Poxviruses encode dozens of proteins that have evolved to counteract the various host innate antiviral immune responses, such as those induced by the type I IFNs [13,14]. For example, multiple vaccinia virus (VACV) proteins have been identified that antagonize IFN responses at many levels, such as minimizing the sensing of viral PAMPs, neutralizing the IFN ligands by preventing their binding to IFN receptors, blocking the Janus kinase/signal transducer and activator of transcription (JAK/STAT) signal transduction pathway after IFN receptor activation, and finally the more global inhibition of elements of the antiviral state induced by multiple ISGs [15,16]. For example, three of the known vaccinia virus host range genes, namely E3L, K1L and C7L also antagonize antiviral activities induced by type I IFNs. VACV lacking expression of E3L or both K1L and C7L are defective for replication in many mammalian cell lines [17,18]. Mechanistically, K1L and C7L antagonize the antiviral activities induced by IFN-regulated factor (IRF) 1 . Interestingly, C7L orthologs from many other poxviruses are able to rescue deletions of VACV C7L. In some cases, a single viral protein may possess anti-IFN activities at multiple levels. For example, the VACV double-stranded RNA (dsRNA) binding protein E3 blocks the activation of both IRF3 and IRF7 , nuclear factor κB (NF-κB) [21,22] and ISG15 , all of which contribute to the antiviral state after IFN treatment. Thus, deletion of the E3 gene of VACV results in increased sensitivity to the inhibitory effects of IFNs . However, the in vitro and in vivo roles of E3 and related dsRNA binding proteins from other pathogens differ significantly. For example, replacing E3 with dsRNA binding proteins from unrelated viruses or bacteria or even from other poxviruses can only restore some host range functions of E3 in cell culture but not in vivo pathogenesis . This suggests that dsRNA-binding or E3-like proteins have acquired unique host specific immune modulatory functions, depending on their evolutionary origins.
We recently reported that MYXV-encoded dsRNA binding protein, M029—a truncated relative of VACV E3-like proteins—plays a key role for permissive MYXV replication in essentially all mammalian cells tested in culture, as well as functions as a critical virulence factor for myxomatosis in European rabbits . M029 lacks the significant portion of the N-terminal “Z-DNA binding domain” of the VACV E3 protein, which is required by VACV for the inhibition of the type I IFN response in mice and in mouse embryo fibroblasts (MEFs) . At the molecular level, M029 binds and inhibits cellular protein kinase R (PKR) in a dsRNA-dependent manner in order to subvert PKR-dependent antiviral responses, even in mammalian cells derived from multiple non-rabbit species, including humans and mice . In addition to PKR as a host cell target, M029 also interacts with another innate cellular protein called RHA/DHX9, a member of the DEXD/H box family of helicases, in a dsRNA-independent manner to promote MYXV replication in human cells . Since dsRNA binding proteins have been shown to have role in the inhibition of host innate responses against viruses, we proposed that M029 will play a key role against cellular IFN responses. The inhibition of type I IFN responses by VACV E3 is mediated by the blockade of PKR activation . However, unlike VACV, the cellular tropism for MYXV in human or mouse cells can be dramatically affected by the extent of induced type I IFN responses [6,8]. A recent study demonstrated that replacing VACV E3 with MYXV M029 rescues only some of the in vitro functions of E3 but not the in vivo pathogenesis, which suggests that these two related viral proteins might in fact possess distinct cellular targets for the modulation of antiviral innate immune responses .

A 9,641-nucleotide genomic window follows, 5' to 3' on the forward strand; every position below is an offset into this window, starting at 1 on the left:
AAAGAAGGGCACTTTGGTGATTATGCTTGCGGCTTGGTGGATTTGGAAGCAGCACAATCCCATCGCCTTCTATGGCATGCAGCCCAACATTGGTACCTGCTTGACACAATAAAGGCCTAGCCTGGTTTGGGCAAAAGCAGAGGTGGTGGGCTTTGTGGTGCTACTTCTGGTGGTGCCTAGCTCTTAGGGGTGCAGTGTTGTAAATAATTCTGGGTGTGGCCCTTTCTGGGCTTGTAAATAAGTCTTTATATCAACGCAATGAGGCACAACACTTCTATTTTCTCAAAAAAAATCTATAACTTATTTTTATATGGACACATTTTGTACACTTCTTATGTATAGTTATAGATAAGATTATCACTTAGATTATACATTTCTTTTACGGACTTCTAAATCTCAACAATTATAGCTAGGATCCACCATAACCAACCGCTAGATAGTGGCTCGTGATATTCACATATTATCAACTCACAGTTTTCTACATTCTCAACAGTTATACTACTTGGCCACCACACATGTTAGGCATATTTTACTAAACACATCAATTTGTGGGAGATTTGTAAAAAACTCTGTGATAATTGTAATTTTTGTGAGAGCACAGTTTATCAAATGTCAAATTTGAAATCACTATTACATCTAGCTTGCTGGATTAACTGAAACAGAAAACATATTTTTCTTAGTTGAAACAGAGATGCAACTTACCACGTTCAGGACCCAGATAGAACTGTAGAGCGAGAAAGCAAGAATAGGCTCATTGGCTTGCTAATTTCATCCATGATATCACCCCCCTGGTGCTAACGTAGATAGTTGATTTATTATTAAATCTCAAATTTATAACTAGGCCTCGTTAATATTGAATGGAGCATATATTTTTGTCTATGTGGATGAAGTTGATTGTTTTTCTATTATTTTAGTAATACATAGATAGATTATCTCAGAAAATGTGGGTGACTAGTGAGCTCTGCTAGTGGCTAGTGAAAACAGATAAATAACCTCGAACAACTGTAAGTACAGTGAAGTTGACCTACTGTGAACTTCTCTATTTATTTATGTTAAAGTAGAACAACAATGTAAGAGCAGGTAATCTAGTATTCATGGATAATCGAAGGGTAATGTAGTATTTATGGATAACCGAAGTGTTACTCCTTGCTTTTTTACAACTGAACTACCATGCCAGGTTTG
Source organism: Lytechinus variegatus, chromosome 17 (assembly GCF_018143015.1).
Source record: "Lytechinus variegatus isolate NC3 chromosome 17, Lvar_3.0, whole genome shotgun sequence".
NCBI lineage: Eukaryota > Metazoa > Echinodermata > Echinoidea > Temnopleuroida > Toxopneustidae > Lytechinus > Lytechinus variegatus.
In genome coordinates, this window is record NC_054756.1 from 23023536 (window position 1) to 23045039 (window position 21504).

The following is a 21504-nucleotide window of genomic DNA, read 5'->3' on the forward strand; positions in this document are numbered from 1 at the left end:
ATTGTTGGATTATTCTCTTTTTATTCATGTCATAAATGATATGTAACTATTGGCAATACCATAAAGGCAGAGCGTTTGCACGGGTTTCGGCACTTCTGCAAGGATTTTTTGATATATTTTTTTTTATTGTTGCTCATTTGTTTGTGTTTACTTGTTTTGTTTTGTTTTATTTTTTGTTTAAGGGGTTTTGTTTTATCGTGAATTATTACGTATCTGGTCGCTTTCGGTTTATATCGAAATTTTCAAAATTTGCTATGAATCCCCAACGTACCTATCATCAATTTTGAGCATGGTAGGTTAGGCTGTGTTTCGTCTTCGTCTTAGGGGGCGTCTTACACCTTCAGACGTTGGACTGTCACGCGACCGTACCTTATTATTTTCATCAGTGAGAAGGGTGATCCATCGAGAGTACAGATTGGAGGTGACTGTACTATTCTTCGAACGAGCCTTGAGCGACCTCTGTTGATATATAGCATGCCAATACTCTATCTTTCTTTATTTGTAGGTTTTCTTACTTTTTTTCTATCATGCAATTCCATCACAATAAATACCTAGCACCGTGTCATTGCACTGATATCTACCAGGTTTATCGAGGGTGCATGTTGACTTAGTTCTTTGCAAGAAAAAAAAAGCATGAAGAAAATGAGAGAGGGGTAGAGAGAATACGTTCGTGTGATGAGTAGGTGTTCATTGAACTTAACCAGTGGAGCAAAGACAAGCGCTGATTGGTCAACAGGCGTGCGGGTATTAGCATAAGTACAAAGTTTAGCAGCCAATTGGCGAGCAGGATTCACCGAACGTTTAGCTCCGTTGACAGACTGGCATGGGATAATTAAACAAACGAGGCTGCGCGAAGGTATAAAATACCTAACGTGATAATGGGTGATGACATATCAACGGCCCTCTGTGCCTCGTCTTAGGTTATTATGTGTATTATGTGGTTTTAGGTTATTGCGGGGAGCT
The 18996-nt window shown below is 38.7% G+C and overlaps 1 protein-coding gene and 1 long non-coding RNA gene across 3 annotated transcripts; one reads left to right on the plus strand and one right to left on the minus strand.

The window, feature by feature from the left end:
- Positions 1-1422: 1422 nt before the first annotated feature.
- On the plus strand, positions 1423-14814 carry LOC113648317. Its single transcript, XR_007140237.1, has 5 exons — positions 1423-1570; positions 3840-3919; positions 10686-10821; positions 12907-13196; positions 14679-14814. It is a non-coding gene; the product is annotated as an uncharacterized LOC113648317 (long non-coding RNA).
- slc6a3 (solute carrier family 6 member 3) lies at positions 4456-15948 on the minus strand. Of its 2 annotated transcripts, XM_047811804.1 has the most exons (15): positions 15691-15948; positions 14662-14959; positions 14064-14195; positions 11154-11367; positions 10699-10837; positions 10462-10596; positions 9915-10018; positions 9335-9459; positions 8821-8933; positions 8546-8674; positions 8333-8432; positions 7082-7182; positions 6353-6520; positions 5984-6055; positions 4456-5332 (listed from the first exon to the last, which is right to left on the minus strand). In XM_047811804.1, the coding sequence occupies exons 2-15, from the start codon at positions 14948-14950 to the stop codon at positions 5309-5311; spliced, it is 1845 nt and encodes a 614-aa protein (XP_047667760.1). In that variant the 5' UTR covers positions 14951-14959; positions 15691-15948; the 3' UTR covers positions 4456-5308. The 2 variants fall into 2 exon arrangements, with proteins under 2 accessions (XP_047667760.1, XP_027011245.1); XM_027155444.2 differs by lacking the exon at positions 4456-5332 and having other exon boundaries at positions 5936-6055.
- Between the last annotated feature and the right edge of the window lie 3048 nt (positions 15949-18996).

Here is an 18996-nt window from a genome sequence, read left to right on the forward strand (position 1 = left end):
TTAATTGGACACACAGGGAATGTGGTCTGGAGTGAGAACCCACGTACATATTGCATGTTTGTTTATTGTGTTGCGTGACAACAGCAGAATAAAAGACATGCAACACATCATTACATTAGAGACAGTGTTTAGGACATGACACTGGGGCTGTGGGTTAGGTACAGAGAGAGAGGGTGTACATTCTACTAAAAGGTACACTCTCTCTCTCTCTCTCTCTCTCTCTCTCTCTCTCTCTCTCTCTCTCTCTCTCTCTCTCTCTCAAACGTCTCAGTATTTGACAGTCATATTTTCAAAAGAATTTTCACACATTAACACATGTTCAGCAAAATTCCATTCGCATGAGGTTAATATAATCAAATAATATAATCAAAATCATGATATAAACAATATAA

In this study, we now demonstrate that M029 plays a major role in the species-specific inhibition of type I IFN-induced antiviral state against MYXV. MYXV successfully antagonizes essentially all of the rabbit IFN pathways in rabbit cells, and M029 is critical for counteracting the IFN-induced antiviral state. However, M029 only partially antagonizes the human type I IFN antiviral state in human cells and is totally unable to antagonize the murine type I IFN antiviral state in mouse cells. In contrast, in pre-infected cells from all three species, MYXV is able to effectively inhibit type I IFN-induced signaling downstream of IFN receptor activation in a fashion that is independent of M029. Importantly, MYXV sensitivity to type I IFN-induced antiviral state in human and mouse cells cannot be rescued even in the absence of PKR. These results demonstrate that the MYXV dsRNA binding protein M029 blocks IFN-induced antiviral pathways and also mediates species-specific permissiveness in cells, but via both PKR-dependent and –independent pathways. M029 effectively inhibits PKR in cells from multiple species, and thus contributes to the permissive replication of MYXV in many classes of human cancer cells. In addition, M029 also antagonizes the type I IFN-induced antiviral state independently of PKR, but in a highly rabbit-specific fashion, this at least partially accounts for the inability of this virus to infect primary cells and tissues from non-rabbit hosts.